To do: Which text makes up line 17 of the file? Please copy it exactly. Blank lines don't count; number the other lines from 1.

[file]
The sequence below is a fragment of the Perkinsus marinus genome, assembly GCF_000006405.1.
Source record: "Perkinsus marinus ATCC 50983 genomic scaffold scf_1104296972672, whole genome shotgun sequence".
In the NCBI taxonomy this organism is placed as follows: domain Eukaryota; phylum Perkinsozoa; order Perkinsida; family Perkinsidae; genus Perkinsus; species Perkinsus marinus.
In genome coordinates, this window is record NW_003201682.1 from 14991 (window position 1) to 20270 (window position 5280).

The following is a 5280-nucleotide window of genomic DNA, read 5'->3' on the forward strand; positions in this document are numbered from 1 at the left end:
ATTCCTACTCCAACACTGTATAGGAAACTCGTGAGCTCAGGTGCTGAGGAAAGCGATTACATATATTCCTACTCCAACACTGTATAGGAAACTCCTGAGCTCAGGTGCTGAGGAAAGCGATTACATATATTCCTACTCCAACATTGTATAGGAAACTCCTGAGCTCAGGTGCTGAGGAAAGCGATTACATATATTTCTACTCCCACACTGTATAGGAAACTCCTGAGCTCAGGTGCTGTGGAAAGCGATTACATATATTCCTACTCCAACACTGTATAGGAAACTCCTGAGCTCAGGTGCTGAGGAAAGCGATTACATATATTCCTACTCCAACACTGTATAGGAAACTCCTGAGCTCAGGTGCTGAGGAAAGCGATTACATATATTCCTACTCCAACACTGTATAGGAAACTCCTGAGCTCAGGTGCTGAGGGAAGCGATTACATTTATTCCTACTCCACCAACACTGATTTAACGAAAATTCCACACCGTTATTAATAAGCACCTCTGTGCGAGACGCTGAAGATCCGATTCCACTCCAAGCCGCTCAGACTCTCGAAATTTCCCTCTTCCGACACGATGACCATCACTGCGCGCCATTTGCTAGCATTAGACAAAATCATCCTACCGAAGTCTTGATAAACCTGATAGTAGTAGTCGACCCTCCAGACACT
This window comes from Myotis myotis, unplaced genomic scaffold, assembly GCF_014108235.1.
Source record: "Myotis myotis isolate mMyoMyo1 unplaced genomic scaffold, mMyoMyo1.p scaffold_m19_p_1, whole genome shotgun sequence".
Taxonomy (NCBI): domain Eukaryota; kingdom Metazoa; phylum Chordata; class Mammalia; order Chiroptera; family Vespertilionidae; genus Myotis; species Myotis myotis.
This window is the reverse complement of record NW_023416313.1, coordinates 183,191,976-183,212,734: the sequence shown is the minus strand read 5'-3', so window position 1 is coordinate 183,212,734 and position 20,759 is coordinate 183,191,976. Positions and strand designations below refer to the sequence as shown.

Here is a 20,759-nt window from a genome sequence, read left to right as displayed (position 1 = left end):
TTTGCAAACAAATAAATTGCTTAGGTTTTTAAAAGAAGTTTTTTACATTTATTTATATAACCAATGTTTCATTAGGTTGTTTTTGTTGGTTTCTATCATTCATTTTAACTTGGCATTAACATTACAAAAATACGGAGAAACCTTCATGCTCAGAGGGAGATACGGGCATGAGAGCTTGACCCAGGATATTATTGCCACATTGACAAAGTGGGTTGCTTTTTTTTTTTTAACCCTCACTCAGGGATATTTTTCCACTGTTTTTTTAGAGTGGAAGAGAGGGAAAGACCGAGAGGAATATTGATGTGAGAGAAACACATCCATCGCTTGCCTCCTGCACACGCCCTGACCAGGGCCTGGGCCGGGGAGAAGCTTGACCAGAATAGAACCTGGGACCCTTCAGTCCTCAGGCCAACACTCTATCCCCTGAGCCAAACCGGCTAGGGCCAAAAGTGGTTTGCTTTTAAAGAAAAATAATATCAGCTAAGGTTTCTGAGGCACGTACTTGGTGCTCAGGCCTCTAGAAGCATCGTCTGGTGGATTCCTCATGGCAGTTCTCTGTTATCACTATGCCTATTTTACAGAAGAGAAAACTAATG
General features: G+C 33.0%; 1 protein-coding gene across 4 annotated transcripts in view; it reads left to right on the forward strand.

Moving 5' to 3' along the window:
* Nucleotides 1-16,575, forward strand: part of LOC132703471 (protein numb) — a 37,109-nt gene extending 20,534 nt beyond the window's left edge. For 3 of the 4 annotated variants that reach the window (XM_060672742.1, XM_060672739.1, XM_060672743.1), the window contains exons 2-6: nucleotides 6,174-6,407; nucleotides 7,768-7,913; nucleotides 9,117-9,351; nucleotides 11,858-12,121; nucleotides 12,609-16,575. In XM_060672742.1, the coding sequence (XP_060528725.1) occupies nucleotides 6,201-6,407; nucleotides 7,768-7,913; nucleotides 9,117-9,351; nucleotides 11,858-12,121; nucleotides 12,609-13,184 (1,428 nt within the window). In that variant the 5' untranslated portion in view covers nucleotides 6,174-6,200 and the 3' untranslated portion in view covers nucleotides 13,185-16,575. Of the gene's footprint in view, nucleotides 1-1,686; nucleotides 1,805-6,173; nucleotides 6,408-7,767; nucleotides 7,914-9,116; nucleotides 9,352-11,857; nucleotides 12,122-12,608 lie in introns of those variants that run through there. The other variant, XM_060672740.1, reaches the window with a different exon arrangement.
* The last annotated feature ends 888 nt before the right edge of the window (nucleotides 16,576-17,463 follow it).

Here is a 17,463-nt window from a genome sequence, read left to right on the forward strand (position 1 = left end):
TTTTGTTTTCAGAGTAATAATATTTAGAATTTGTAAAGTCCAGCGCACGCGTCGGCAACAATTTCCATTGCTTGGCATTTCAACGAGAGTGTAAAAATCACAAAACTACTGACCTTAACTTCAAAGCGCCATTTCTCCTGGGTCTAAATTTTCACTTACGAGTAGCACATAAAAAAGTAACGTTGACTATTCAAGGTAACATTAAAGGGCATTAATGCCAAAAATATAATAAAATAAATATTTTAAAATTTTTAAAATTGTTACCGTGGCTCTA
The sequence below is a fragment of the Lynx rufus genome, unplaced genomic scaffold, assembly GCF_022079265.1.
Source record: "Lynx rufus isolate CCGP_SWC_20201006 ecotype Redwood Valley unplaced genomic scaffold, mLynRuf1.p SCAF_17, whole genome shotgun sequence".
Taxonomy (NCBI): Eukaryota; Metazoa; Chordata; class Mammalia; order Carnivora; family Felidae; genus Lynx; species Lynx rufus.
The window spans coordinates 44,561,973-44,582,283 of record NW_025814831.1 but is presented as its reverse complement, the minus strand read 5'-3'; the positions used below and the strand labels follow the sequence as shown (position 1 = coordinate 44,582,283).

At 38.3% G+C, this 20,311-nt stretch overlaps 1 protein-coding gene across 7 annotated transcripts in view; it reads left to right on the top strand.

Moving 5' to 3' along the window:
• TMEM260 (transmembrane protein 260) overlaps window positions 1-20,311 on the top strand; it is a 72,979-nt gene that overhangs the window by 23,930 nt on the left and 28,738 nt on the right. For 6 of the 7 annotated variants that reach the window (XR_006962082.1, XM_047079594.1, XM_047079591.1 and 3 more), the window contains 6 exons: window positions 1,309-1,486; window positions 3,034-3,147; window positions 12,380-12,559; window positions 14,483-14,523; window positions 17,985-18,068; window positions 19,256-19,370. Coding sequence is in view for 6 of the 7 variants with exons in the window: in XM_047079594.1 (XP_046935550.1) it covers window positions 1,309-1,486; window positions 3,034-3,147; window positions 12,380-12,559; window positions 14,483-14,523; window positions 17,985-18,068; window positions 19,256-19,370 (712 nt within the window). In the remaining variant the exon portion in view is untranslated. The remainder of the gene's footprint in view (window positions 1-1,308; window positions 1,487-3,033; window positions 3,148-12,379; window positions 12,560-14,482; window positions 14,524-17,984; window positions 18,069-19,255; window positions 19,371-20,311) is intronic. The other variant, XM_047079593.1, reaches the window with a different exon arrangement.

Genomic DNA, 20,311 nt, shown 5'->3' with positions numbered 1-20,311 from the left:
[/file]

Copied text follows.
Here is a 17,463-nt window from a genome sequence, read left to right on the forward strand (position 1 = left end):